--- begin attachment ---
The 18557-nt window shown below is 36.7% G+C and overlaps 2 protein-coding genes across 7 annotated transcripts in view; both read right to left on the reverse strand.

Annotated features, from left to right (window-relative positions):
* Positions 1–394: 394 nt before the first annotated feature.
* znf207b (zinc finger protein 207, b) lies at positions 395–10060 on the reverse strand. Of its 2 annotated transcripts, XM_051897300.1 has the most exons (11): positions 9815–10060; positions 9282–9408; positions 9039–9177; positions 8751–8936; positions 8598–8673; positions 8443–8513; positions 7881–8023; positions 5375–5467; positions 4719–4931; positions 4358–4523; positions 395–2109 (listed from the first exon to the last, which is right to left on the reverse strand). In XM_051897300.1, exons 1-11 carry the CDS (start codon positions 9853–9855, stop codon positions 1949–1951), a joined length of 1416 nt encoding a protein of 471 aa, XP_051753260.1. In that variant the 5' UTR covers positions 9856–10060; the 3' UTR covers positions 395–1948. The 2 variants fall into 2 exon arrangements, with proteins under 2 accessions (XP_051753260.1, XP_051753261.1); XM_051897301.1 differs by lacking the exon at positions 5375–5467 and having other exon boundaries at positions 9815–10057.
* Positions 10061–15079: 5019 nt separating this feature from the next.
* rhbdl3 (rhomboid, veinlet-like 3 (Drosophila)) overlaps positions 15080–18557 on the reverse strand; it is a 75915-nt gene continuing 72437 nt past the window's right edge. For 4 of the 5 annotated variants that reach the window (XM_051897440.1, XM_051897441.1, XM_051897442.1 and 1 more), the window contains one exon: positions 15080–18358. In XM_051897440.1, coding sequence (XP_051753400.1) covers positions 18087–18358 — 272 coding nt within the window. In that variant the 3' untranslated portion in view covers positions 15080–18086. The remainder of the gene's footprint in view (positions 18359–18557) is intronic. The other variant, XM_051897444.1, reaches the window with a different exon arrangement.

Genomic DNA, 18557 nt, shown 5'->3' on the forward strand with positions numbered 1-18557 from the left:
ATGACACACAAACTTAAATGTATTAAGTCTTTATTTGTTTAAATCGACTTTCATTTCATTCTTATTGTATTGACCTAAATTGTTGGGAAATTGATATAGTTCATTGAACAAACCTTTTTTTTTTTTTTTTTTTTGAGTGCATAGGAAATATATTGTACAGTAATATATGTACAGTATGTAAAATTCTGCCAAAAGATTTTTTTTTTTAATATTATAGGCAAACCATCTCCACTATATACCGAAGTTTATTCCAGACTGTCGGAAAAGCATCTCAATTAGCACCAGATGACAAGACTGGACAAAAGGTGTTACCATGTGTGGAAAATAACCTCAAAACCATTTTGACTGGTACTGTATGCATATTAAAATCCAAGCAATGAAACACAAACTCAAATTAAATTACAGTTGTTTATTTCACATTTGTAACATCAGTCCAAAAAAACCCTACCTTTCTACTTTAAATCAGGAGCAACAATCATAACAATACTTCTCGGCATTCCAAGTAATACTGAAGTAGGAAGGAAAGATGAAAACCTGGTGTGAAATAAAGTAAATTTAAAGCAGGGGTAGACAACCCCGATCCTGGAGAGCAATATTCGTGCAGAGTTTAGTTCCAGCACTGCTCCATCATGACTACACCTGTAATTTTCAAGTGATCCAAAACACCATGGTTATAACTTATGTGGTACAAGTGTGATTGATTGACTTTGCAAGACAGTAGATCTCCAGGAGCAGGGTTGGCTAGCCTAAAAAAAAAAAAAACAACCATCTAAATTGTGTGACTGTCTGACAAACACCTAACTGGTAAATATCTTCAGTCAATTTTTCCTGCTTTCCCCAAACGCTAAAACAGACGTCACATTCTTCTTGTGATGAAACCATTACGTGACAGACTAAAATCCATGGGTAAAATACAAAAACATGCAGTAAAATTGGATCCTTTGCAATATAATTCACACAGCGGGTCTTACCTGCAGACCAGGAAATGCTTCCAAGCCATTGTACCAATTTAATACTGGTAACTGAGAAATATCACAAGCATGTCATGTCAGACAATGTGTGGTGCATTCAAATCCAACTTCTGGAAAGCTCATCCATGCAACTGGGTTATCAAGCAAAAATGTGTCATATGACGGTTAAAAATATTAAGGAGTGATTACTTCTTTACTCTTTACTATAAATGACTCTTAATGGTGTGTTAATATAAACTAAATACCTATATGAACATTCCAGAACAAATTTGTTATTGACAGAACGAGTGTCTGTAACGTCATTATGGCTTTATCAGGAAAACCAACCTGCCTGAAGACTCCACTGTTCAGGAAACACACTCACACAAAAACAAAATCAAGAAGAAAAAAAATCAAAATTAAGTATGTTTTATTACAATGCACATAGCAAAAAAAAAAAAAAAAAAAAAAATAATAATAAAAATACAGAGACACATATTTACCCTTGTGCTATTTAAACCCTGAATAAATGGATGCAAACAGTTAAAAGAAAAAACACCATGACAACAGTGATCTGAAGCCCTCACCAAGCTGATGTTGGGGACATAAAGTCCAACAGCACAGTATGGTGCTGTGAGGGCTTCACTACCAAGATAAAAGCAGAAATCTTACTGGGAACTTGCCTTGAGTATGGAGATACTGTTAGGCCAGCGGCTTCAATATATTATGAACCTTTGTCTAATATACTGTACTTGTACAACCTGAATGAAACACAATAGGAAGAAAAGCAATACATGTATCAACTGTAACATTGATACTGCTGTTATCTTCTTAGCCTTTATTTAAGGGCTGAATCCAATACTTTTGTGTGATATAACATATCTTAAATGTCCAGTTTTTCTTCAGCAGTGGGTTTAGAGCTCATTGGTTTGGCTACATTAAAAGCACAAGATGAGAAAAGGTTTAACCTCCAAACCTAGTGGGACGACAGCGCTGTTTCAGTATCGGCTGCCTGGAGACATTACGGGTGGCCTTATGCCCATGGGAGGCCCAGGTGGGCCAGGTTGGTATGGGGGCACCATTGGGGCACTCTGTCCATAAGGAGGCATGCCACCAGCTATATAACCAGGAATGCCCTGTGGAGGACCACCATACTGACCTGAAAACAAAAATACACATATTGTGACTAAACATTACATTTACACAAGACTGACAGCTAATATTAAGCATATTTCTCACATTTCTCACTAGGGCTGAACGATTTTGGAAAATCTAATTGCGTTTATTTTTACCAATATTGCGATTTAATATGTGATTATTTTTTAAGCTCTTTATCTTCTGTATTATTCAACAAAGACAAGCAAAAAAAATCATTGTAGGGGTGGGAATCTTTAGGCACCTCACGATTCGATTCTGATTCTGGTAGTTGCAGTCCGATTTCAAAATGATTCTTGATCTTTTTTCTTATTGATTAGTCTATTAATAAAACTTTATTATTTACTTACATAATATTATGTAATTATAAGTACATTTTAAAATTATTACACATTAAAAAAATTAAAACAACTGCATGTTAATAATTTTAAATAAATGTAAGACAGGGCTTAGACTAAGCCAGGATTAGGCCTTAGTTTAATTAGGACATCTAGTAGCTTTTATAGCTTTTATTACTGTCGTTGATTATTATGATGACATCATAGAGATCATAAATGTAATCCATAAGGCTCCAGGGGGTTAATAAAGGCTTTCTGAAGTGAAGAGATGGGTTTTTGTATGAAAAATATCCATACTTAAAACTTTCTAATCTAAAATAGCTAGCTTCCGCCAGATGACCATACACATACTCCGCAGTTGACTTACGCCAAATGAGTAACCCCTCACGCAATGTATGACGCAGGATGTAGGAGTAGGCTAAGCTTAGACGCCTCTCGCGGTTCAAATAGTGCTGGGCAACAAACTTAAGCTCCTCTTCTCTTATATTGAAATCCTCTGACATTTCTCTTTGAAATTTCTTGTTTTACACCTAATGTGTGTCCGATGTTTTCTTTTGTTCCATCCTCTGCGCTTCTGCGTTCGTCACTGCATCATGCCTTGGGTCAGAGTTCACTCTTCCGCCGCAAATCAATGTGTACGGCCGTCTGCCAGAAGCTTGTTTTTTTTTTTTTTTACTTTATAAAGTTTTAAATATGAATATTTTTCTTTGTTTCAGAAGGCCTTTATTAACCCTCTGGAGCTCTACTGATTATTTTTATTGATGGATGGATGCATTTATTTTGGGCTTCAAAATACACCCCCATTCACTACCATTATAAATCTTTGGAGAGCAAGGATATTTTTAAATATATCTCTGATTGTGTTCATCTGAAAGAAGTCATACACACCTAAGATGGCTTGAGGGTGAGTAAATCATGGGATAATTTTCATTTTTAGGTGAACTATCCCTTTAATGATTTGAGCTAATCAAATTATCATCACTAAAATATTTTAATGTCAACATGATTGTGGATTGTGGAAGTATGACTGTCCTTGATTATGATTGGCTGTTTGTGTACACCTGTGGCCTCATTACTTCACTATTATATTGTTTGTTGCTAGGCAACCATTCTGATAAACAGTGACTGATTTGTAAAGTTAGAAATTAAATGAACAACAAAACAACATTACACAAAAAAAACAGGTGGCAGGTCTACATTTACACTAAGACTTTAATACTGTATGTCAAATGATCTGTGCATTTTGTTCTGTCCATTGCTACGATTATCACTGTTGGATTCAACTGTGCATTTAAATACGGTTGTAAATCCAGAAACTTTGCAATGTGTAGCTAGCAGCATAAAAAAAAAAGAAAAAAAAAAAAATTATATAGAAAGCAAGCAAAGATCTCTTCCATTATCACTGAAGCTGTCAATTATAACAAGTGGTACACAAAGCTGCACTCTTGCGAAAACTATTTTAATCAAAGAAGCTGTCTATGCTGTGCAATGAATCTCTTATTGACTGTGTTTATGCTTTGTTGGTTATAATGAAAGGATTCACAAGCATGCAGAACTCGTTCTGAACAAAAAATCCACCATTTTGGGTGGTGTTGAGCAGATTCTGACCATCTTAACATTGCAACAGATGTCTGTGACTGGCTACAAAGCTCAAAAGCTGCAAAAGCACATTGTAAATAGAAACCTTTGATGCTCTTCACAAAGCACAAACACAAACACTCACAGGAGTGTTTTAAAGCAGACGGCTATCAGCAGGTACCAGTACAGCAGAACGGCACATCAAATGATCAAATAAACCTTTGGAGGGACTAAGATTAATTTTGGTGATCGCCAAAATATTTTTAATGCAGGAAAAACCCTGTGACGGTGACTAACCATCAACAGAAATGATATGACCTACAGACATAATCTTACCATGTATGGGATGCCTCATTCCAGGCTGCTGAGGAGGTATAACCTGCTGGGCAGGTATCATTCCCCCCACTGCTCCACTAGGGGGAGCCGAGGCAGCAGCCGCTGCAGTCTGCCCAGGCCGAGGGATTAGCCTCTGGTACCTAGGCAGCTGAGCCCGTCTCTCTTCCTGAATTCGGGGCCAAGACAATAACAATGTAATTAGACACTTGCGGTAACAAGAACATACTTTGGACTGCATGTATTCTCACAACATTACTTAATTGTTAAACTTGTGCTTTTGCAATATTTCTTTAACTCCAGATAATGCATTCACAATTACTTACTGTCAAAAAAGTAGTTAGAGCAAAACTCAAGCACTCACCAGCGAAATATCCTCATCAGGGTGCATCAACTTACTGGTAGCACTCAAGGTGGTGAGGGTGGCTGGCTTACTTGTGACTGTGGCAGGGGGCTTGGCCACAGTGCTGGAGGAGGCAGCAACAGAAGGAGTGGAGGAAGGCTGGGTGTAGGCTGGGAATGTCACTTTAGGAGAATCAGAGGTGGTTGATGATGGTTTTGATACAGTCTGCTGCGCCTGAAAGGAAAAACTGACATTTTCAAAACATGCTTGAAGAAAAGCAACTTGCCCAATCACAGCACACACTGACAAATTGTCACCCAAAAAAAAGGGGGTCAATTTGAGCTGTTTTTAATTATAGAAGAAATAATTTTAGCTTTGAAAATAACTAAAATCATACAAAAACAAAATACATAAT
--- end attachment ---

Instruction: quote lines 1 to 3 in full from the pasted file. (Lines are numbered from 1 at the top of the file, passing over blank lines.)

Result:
The 18557-nt window shown below is 36.7% G+C and overlaps 2 protein-coding genes across 7 annotated transcripts in view; both read right to left on the reverse strand.

Annotated features, from left to right (window-relative positions):
* Positions 1–394: 394 nt before the first annotated feature.